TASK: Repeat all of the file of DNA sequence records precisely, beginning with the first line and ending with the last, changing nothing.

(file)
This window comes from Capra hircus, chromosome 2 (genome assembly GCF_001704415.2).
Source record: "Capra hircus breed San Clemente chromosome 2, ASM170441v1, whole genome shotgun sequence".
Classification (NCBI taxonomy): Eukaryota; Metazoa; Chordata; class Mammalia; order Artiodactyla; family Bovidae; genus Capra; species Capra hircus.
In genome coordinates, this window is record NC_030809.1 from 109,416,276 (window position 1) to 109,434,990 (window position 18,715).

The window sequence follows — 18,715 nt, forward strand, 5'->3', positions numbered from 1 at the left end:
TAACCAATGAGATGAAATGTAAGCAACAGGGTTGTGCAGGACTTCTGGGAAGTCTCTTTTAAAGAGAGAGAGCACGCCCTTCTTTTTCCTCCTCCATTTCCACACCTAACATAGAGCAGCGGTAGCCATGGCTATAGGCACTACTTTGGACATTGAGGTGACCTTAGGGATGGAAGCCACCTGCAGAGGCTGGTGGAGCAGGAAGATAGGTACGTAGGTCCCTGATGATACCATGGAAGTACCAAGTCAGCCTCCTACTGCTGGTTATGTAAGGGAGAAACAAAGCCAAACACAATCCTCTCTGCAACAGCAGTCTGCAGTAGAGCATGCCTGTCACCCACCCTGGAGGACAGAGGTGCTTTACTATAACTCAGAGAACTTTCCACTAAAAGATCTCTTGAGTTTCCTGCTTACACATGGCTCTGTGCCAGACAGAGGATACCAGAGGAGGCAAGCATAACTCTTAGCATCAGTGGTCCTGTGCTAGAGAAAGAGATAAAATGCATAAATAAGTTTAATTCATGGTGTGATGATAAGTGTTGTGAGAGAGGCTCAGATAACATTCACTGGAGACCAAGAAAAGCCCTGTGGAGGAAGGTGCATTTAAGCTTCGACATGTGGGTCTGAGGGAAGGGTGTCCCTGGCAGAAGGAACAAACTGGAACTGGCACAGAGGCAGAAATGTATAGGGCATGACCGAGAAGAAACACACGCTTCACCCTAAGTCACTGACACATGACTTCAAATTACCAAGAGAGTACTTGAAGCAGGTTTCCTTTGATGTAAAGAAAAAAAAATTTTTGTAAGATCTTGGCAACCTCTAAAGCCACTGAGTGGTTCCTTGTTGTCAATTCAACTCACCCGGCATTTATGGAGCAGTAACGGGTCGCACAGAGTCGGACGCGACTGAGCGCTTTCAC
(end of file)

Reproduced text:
This window comes from Capra hircus, chromosome 2 (genome assembly GCF_001704415.2).
Source record: "Capra hircus breed San Clemente chromosome 2, ASM170441v1, whole genome shotgun sequence".
Classification (NCBI taxonomy): Eukaryota; Metazoa; Chordata; class Mammalia; order Artiodactyla; family Bovidae; genus Capra; species Capra hircus.
In genome coordinates, this window is record NC_030809.1 from 109,416,276 (window position 1) to 109,434,990 (window position 18,715).

The window sequence follows — 18,715 nt, forward strand, 5'->3', positions numbered from 1 at the left end:
TAACCAATGAGATGAAATGTAAGCAACAGGGTTGTGCAGGACTTCTGGGAAGTCTCTTTTAAAGAGAGAGAGCACGCCCTTCTTTTTCCTCCTCCATTTCCACACCTAACATAGAGCAGCGGTAGCCATGGCTATAGGCACTACTTTGGACATTGAGGTGACCTTAGGGATGGAAGCCACCTGCAGAGGCTGGTGGAGCAGGAAGATAGGTACGTAGGTCCCTGATGATACCATGGAAGTACCAAGTCAGCCTCCTACTGCTGGTTATGTAAGGGAGAAACAAAGCCAAACACAATCCTCTCTGCAACAGCAGTCTGCAGTAGAGCATGCCTGTCACCCACCCTGGAGGACAGAGGTGCTTTACTATAACTCAGAGAACTTTCCACTAAAAGATCTCTTGAGTTTCCTGCTTACACATGGCTCTGTGCCAGACAGAGGATACCAGAGGAGGCAAGCATAACTCTTAGCATCAGTGGTCCTGTGCTAGAGAAAGAGATAAAATGCATAAATAAGTTTAATTCATGGTGTGATGATAAGTGTTGTGAGAGAGGCTCAGATAACATTCACTGGAGACCAAGAAAAGCCCTGTGGAGGAAGGTGCATTTAAGCTTCGACATGTGGGTCTGAGGGAAGGGTGTCCCTGGCAGAAGGAACAAACTGGAACTGGCACAGAGGCAGAAATGTATAGGGCATGACCGAGAAGAAACACACGCTTCACCCTAAGTCACTGACACATGACTTCAAATTACCAAGAGAGTACTTGAAGCAGGTTTCCTTTGATGTAAAGAAAAAAAAATTTTTGTAAGATCTTGGCAACCTCTAAAGCCACTGAGTGGTTCCTTGTTGTCAATTCAACTCACCCGGCATTTATGGAGCAGTAACGGGTCGCACAGAGTCGGACGCGACTGAGCGCTTTCAC